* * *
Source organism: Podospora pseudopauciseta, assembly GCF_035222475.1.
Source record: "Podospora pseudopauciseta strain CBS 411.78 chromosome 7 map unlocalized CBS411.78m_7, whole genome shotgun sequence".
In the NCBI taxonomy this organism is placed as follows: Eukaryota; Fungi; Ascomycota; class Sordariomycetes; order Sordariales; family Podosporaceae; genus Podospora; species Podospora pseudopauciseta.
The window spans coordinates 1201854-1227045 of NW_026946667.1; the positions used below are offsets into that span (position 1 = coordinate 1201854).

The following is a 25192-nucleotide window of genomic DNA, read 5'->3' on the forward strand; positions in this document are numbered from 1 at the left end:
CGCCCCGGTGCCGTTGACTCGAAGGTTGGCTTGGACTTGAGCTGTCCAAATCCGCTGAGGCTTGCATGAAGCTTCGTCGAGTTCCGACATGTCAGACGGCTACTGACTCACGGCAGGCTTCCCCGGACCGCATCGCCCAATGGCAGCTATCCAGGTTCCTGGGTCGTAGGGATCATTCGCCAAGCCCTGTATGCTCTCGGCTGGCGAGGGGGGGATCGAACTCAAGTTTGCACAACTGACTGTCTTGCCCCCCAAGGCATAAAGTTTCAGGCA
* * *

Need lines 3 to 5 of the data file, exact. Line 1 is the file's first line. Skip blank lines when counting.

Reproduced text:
In the NCBI taxonomy this organism is placed as follows: Eukaryota; Fungi; Ascomycota; class Sordariomycetes; order Sordariales; family Podosporaceae; genus Podospora; species Podospora pseudopauciseta.
The window spans coordinates 1201854-1227045 of NW_026946667.1; the positions used below are offsets into that span (position 1 = coordinate 1201854).

The following is a 25192-nucleotide window of genomic DNA, read 5'->3' on the forward strand; positions in this document are numbered from 1 at the left end: